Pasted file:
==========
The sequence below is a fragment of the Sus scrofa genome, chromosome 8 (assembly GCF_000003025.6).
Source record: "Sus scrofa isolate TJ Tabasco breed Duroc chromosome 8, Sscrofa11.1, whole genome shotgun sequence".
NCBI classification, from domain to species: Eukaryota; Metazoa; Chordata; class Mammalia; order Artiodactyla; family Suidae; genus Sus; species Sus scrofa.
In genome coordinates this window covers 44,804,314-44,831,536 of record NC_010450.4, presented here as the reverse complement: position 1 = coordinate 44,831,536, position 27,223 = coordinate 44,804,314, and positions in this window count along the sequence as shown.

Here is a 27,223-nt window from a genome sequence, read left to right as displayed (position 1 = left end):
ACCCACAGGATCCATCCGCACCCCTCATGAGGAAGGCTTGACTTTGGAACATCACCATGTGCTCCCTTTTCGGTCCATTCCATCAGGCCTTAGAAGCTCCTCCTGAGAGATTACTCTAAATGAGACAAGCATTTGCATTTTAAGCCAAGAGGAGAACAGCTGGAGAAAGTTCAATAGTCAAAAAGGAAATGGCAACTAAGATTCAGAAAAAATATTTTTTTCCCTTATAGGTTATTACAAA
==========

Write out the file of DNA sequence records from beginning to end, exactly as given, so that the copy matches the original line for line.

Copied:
The sequence below is a fragment of the Sus scrofa genome, chromosome 8 (assembly GCF_000003025.6).
Source record: "Sus scrofa isolate TJ Tabasco breed Duroc chromosome 8, Sscrofa11.1, whole genome shotgun sequence".
NCBI classification, from domain to species: Eukaryota; Metazoa; Chordata; class Mammalia; order Artiodactyla; family Suidae; genus Sus; species Sus scrofa.
In genome coordinates this window covers 44,804,314-44,831,536 of record NC_010450.4, presented here as the reverse complement: position 1 = coordinate 44,831,536, position 27,223 = coordinate 44,804,314, and positions in this window count along the sequence as shown.

Here is a 27,223-nt window from a genome sequence, read left to right as displayed (position 1 = left end):
ACCCACAGGATCCATCCGCACCCCTCATGAGGAAGGCTTGACTTTGGAACATCACCATGTGCTCCCTTTTCGGTCCATTCCATCAGGCCTTAGAAGCTCCTCCTGAGAGATTACTCTAAATGAGACAAGCATTTGCATTTTAAGCCAAGAGGAGAACAGCTGGAGAAAGTTCAATAGTCAAAAAGGAAATGGCAACTAAGATTCAGAAAAAATATTTTTTTCCCTTATAGGTTATTACAAA